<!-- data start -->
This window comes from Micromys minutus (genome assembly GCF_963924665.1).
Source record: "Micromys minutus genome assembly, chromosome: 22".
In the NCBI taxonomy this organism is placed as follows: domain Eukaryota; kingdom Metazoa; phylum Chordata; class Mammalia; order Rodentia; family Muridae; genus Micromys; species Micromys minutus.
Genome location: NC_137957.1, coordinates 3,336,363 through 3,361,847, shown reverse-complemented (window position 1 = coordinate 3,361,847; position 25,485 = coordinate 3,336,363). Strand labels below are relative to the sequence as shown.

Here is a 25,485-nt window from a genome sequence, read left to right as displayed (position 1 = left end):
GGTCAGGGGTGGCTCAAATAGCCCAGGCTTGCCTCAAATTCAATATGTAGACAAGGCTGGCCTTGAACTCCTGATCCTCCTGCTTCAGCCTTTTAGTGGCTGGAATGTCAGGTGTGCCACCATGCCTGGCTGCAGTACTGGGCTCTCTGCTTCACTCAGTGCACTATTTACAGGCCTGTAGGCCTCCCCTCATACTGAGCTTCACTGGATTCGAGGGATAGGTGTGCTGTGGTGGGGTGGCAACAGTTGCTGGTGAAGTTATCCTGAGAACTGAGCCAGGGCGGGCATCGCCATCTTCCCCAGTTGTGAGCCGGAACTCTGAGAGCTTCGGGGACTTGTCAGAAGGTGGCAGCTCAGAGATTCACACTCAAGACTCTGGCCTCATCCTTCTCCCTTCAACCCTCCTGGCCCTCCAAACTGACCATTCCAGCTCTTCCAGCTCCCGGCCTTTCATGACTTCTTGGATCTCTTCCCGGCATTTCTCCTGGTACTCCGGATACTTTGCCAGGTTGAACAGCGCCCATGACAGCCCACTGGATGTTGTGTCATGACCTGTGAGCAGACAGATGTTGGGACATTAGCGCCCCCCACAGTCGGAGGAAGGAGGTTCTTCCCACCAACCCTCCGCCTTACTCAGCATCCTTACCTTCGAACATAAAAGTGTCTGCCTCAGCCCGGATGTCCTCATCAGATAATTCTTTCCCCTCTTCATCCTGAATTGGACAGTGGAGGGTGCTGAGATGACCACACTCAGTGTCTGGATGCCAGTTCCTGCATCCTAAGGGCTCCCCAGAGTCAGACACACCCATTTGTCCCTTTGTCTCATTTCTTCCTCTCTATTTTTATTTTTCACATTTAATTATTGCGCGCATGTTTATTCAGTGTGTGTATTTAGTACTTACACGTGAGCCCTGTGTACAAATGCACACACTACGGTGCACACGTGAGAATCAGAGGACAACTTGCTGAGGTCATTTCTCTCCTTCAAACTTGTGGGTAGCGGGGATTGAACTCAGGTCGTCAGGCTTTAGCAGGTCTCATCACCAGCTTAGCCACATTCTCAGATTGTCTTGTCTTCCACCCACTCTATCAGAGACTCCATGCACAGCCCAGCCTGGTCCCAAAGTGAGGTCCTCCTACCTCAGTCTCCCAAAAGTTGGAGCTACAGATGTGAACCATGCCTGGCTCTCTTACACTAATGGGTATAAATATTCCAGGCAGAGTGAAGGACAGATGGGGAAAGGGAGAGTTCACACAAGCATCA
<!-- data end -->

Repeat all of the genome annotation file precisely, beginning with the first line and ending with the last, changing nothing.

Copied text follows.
This window comes from Micromys minutus (genome assembly GCF_963924665.1).
Source record: "Micromys minutus genome assembly, chromosome: 22".
In the NCBI taxonomy this organism is placed as follows: domain Eukaryota; kingdom Metazoa; phylum Chordata; class Mammalia; order Rodentia; family Muridae; genus Micromys; species Micromys minutus.
Genome location: NC_137957.1, coordinates 3,336,363 through 3,361,847, shown reverse-complemented (window position 1 = coordinate 3,361,847; position 25,485 = coordinate 3,336,363). Strand labels below are relative to the sequence as shown.

Here is a 25,485-nt window from a genome sequence, read left to right as displayed (position 1 = left end):
GGTCAGGGGTGGCTCAAATAGCCCAGGCTTGCCTCAAATTCAATATGTAGACAAGGCTGGCCTTGAACTCCTGATCCTCCTGCTTCAGCCTTTTAGTGGCTGGAATGTCAGGTGTGCCACCATGCCTGGCTGCAGTACTGGGCTCTCTGCTTCACTCAGTGCACTATTTACAGGCCTGTAGGCCTCCCCTCATACTGAGCTTCACTGGATTCGAGGGATAGGTGTGCTGTGGTGGGGTGGCAACAGTTGCTGGTGAAGTTATCCTGAGAACTGAGCCAGGGCGGGCATCGCCATCTTCCCCAGTTGTGAGCCGGAACTCTGAGAGCTTCGGGGACTTGTCAGAAGGTGGCAGCTCAGAGATTCACACTCAAGACTCTGGCCTCATCCTTCTCCCTTCAACCCTCCTGGCCCTCCAAACTGACCATTCCAGCTCTTCCAGCTCCCGGCCTTTCATGACTTCTTGGATCTCTTCCCGGCATTTCTCCTGGTACTCCGGATACTTTGCCAGGTTGAACAGCGCCCATGACAGCCCACTGGATGTTGTGTCATGACCTGTGAGCAGACAGATGTTGGGACATTAGCGCCCCCCACAGTCGGAGGAAGGAGGTTCTTCCCACCAACCCTCCGCCTTACTCAGCATCCTTACCTTCGAACATAAAAGTGTCTGCCTCAGCCCGGATGTCCTCATCAGATAATTCTTTCCCCTCTTCATCCTGAATTGGACAGTGGAGGGTGCTGAGATGACCACACTCAGTGTCTGGATGCCAGTTCCTGCATCCTAAGGGCTCCCCAGAGTCAGACACACCCATTTGTCCCTTTGTCTCATTTCTTCCTCTCTATTTTTATTTTTCACATTTAATTATTGCGCGCATGTTTATTCAGTGTGTGTATTTAGTACTTACACGTGAGCCCTGTGTACAAATGCACACACTACGGTGCACACGTGAGAATCAGAGGACAACTTGCTGAGGTCATTTCTCTCCTTCAAACTTGTGGGTAGCGGGGATTGAACTCAGGTCGTCAGGCTTTAGCAGGTCTCATCACCAGCTTAGCCACATTCTCAGATTGTCTTGTCTTCCACCCACTCTATCAGAGACTCCATGCACAGCCCAGCCTGGTCCCAAAGTGAGGTCCTCCTACCTCAGTCTCCCAAAAGTTGGAGCTACAGATGTGAACCATGCCTGGCTCTCTTACACTAATGGGTATAAATATTCCAGGCAGAGTGAAGGACAGATGGGGAAAGGGAGAGTTCACACAAGCATCA